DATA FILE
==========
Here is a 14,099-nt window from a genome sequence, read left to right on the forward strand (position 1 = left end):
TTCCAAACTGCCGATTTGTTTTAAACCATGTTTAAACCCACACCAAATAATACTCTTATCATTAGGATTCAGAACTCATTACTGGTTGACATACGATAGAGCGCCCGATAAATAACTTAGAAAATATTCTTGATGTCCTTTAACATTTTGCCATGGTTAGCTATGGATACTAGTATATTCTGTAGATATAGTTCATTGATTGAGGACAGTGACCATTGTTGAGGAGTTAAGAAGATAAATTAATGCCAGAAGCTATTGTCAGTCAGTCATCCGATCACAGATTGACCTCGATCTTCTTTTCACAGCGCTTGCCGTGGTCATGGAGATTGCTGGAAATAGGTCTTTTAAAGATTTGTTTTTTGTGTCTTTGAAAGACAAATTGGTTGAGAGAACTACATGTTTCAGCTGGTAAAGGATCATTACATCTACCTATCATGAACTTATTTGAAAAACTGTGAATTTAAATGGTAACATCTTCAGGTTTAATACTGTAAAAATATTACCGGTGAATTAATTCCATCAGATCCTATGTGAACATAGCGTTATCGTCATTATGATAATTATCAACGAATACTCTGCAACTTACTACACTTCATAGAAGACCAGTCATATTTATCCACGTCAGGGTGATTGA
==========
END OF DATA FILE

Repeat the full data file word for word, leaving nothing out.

Here is a 14,099-nt window from a genome sequence, read left to right on the forward strand (position 1 = left end):
TTCCAAACTGCCGATTTGTTTTAAACCATGTTTAAACCCACACCAAATAATACTCTTATCATTAGGATTCAGAACTCATTACTGGTTGACATACGATAGAGCGCCCGATAAATAACTTAGAAAATATTCTTGATGTCCTTTAACATTTTGCCATGGTTAGCTATGGATACTAGTATATTCTGTAGATATAGTTCATTGATTGAGGACAGTGACCATTGTTGAGGAGTTAAGAAGATAAATTAATGCCAGAAGCTATTGTCAGTCAGTCATCCGATCACAGATTGACCTCGATCTTCTTTTCACAGCGCTTGCCGTGGTCATGGAGATTGCTGGAAATAGGTCTTTTAAAGATTTGTTTTTTGTGTCTTTGAAAGACAAATTGGTTGAGAGAACTACATGTTTCAGCTGGTAAAGGATCATTACATCTACCTATCATGAACTTATTTGAAAAACTGTGAATTTAAATGGTAACATCTTCAGGTTTAATACTGTAAAAATATTACCGGTGAATTAATTCCATCAGATCCTATGTGAACATAGCGTTATCGTCATTATGATAATTATCAACGAATACTCTGCAACTTACTACACTTCATAGAAGACCAGTCATATTTATCCACGTCAGGGTGATTGA